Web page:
Steel mills in the U.S. are slated to bring roughly 7.5 million net tons of capacity for hot-rolled, slab and plate steel online during the next 24 months. Some recently commissioned plants also have begun to ramp up capacity this year.
Demand for scrap and metallics is expected to grow with steel production. For example, adding nearly 10 million net tons of flat-rolled steel capacity likely will grow demand for prime scrap and scrap alternatives by more than 7 million net tons, says Phil Gibbs, an equity research analyst who focuses on the steel sector at KeyBanc Capital Markets, Cleveland.
A two-pronged issue
The expanded capacity can be viewed in two ways for minimills, Gibbs says. On the one hand, it will place downward pressure on finished steel pricing, which is at historical highs as of the second quarter of this year. It also will add a procurement challenge. On the other hand, the rise in demand for prime scrap will lift scrap prices in a tight supply environment. As finished steel prices decline, narrowing the profit margin for these steel producers, scrap prices are projected to adjust slightly downward. However, demand will buoy prices and limit pricing declines for all grades of ferrous scrap, especially prime material.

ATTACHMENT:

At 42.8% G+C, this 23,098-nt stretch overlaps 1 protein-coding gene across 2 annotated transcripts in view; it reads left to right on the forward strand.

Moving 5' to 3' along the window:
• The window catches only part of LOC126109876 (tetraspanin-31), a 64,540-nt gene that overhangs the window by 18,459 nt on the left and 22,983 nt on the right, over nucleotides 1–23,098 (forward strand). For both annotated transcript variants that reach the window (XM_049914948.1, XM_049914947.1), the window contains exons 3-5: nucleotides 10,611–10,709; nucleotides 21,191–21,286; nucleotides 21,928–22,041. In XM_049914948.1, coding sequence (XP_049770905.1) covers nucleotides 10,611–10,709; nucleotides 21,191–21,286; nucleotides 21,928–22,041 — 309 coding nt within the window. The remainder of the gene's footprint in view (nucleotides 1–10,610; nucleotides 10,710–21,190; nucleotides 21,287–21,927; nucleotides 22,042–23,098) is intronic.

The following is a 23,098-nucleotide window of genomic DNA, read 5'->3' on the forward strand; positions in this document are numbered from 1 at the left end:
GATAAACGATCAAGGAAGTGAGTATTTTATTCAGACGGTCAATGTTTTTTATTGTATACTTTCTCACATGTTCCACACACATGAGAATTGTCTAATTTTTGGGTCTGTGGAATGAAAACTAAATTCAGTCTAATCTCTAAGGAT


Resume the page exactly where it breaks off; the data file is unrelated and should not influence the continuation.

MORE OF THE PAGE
Scrap is anticipated to move extensively across regions to meet this growing demand, with most steel mills and many scrap yards established along water access points for barge and ship deliveries as well as along rail lines. Market participants note higher springboard shipments at premium prices for obsolete grades, which support regional scrap yard prices. For example, Big River Steel buys that drew from supplies in the Southeast and Midwest supported scrap prices over recent months.